Are you prepared to face the ‘new normal’ HR challenges?

As corporate models re-examine businesses, HR moves from employee control to becoming a partner with the senior management, and it’s now completely natural to function remotely. There was nothing like it before the recession. This is why we want to share how HR managers can direct staff comfortably to the new standard, what approach they will want when they return to their workplace, and what is necessary to emerge from the crisis successfully.

How can companies adapt?

You are not alone if you look at the new market world and consider what you can do to adapt, whether you’re forced to stop, willingly or actually hope to keep your employees as safe as possible. Thousands of companies often consider their possibilities or look for a suitable spot to begin the transition. One of the most critical and successful things you can do right now is to adopt remote job strategies completely and constantly, even as your state gradually returns to face-to-face communication. Organizations may also suggest a dual model, in which a part of the workforce works from home permanently.

There is relatively little that cannot be achieved on the remote in most sectors and roles. This includes routine team and client meetings and conference calls. And even though you are unable or willing to switch to virtual solutions completely, you will significantly minimize the chance of getting the virus in the office by securely maintaining others who have or have COVID-19 symptoms at home by providing a game plan for anyone who enters the workplace.

Create and email an activity schedule to all the staff if you haven’t already done so. This provides data on when to stay at home, how staff should function from home and links to websites that include more detailed descriptions on all download programs to maintain a connection. Stay agile and keep reviewing your action plan and evaluating your digital transition plans to address the problems that emerge. You can also speak to someone who goes to work, such as the ones who are considered to be important workers, about office policies. Some companies would like to build policies on remote and hybrid models. Explain how workers should retain emotional distance and help to flatten the curve when at work.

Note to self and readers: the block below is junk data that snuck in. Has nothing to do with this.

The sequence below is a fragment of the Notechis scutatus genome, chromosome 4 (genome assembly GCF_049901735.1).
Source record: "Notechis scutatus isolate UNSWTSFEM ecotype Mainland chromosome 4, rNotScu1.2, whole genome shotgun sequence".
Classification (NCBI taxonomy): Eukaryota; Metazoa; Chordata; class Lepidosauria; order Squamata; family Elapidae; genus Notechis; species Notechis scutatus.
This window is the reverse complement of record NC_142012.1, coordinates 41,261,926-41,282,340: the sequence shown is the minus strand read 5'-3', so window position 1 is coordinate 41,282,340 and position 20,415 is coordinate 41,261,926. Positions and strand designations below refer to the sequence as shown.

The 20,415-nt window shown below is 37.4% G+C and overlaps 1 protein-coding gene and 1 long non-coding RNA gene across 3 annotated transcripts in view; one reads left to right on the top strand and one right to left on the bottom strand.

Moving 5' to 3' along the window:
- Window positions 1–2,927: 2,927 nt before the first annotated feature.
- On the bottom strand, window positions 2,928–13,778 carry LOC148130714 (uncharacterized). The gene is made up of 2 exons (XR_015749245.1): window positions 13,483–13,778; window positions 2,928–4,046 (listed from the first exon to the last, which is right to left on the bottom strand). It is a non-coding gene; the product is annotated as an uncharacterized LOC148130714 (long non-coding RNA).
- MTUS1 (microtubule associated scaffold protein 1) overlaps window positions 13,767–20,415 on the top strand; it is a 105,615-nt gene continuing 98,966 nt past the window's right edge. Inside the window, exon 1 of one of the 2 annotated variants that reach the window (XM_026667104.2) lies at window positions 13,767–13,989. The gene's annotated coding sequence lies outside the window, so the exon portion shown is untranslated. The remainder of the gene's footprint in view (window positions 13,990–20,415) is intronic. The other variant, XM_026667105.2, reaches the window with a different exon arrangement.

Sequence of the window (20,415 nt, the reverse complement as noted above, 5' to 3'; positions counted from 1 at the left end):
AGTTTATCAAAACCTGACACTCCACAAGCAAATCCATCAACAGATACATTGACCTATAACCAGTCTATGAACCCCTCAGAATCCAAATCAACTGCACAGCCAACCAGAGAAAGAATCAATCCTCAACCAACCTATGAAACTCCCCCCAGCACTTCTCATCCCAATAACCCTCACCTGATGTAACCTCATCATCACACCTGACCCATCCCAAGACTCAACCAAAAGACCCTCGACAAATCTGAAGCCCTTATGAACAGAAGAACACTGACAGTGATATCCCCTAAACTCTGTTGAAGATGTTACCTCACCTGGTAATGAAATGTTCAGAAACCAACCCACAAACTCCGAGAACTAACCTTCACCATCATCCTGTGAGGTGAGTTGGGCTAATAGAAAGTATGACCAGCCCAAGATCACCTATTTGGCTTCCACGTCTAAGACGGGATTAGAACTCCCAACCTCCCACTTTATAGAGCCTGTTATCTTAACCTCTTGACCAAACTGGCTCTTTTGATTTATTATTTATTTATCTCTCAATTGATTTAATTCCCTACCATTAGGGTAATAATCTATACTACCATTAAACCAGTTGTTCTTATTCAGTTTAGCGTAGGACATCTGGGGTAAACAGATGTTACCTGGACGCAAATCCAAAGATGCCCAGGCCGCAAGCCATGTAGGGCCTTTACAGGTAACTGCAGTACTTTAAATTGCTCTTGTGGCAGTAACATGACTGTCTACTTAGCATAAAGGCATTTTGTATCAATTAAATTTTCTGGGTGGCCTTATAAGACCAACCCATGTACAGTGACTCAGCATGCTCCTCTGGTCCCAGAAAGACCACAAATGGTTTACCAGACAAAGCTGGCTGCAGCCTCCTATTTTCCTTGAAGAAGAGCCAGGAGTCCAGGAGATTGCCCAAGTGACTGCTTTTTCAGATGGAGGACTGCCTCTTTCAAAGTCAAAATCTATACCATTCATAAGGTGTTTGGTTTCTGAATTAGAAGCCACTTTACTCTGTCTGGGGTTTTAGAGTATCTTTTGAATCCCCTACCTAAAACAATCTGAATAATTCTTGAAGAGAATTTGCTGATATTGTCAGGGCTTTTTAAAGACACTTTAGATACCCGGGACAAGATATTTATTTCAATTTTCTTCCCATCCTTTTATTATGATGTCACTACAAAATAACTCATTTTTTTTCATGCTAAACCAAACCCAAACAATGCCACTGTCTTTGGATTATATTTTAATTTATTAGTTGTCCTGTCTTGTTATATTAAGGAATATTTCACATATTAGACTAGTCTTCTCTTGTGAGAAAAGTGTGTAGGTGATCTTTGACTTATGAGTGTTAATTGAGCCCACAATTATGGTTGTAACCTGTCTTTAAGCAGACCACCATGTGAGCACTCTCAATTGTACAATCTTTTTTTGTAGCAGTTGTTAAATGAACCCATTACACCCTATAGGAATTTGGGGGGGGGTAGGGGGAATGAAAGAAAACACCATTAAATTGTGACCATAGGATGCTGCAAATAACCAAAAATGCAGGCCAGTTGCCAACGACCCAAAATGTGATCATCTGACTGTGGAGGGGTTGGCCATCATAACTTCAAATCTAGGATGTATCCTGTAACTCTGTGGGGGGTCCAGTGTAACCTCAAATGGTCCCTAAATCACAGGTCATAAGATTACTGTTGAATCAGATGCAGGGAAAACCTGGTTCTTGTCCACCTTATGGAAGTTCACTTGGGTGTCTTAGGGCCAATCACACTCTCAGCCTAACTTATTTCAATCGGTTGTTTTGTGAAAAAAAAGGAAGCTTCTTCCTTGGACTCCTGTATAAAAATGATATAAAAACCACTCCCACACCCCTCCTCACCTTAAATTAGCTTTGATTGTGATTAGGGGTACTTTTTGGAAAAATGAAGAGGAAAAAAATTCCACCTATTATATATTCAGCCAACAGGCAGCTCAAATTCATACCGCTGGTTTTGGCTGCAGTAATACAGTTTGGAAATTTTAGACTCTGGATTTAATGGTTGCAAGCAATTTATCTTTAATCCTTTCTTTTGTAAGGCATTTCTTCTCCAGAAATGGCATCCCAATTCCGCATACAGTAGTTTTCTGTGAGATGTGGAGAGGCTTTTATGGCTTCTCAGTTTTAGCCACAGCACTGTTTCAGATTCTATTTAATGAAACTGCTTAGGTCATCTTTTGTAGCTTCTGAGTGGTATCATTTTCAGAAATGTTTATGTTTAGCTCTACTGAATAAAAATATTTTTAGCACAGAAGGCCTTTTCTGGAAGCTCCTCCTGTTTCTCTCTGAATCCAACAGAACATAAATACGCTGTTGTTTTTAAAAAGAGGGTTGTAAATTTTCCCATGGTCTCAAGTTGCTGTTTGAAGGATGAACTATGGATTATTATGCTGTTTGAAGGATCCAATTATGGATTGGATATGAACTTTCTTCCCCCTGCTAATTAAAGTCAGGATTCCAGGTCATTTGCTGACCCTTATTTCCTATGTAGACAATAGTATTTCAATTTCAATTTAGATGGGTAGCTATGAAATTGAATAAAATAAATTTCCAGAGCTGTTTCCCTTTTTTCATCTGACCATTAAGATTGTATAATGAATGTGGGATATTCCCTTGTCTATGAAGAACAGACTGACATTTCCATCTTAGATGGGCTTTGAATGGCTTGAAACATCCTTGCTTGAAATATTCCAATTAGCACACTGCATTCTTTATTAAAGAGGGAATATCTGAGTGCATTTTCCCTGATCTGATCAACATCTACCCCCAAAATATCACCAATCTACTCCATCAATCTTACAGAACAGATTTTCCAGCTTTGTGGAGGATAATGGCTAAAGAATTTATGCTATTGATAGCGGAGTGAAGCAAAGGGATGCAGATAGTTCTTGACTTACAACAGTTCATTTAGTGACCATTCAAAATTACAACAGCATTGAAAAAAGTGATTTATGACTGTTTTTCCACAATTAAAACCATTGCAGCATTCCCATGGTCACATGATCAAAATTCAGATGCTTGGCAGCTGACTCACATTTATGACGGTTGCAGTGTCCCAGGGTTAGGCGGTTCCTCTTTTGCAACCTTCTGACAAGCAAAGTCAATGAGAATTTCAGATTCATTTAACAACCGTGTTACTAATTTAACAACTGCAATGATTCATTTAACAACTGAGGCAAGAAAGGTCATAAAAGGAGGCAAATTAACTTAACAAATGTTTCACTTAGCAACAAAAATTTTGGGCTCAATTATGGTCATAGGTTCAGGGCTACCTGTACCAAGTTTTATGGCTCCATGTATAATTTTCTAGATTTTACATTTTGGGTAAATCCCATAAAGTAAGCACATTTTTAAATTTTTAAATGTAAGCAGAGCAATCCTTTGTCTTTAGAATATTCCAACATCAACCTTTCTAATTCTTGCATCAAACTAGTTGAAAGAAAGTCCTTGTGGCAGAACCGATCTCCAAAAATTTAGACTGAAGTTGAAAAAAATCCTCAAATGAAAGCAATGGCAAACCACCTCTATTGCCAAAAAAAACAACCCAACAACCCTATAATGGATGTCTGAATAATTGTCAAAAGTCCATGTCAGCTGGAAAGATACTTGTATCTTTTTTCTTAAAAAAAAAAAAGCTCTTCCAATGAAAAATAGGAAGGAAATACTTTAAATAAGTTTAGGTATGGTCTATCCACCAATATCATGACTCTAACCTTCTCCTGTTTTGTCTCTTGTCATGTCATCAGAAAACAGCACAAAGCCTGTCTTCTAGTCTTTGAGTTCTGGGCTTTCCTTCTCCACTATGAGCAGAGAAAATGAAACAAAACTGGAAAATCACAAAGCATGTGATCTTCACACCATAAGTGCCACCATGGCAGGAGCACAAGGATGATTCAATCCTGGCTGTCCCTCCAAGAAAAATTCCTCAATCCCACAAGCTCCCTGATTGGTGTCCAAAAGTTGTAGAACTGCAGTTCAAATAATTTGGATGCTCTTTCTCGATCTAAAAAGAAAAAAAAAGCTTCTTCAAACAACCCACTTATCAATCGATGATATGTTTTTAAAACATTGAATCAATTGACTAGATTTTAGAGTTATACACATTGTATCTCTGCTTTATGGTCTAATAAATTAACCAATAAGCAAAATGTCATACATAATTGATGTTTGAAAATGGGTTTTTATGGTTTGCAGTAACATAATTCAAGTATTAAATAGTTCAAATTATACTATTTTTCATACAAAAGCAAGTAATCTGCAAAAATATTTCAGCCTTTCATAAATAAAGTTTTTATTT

Instead of dedicating workers to new jobs and redeploying current resources, companies should consider opportunities to maximize the workforce for outstanding and core talents, where necessary. It will also raise the morale of the team and ensure the participants are safer. Make it easier for remote operators to turn to virtual office tech suites to keep the workers linked, along with all the main details or databases they need to function efficiently.

Companies can create team bonding programs in the virtual environment in order to maintain employee engagement. This covers lunch bonding, community fitness, caffeine breaks, interactive happy hours and challenges to online well-being. Employers should also provide well-being, mental health and treatment to workers. Employers should also aspire to acknowledge the diligent labor of their team members by hitting career achievements and continuing the extraordinary work under COVID-19 tension. 

While creating re-entry plans, employers should be cognizant of employees with high-risk conditions such as diabetes, asthma and heart disease. Employers should also be aware of high-risk staff, such as diabetes, obesity and heart diseases, when designing re-entry programs. If team members work from home more effectively and productively, maybe it’s time to think how the work will go ahead in the future.

Be constructive rather than reactive

Keep an eye on local and state regulations. As problems emerge, seek to fix the problems rapidly in order to overcome delays due to decreased face-to-face connections. In addition, push the employees on a regular basis to help you introduce innovative ideas or develop procedures which are not apparent to leadership. Be open to this feedback and keep all lines of communication open.

For example, Microsoft is going one step further.

During COVID-19 they developed a Working From Home guide. This guide was shared for global Microsoft personnel and a version was made available as an edible manual for consumers to use with their own companies. Rachel Russell, one of the architects of this document and the Flexible Work Lead at Microsoft says, “We designed the document to support our employees working from home during this outbreak, some for the first time and many with others at home as well. Our guidance ranges from setting up your physical and virtual workspace to managing your time and wellbeing, as well as specific guidance for managers. Everyone’s experience is different, and we continue to offer learning resources and community spaces, like Yammer groups, where employees can ask questions, share anecdotes, and brainstorm ideas for staying healthy, engaged, and productive.” The Guide to Working From Home balances the mechanics of working from home to manage both: jobs, home, children and, above all, your self-care.

And that is what you should be looking for in your own company.

Contact Talentnet for more information, or meet our staff. We are very pleased to help you out.

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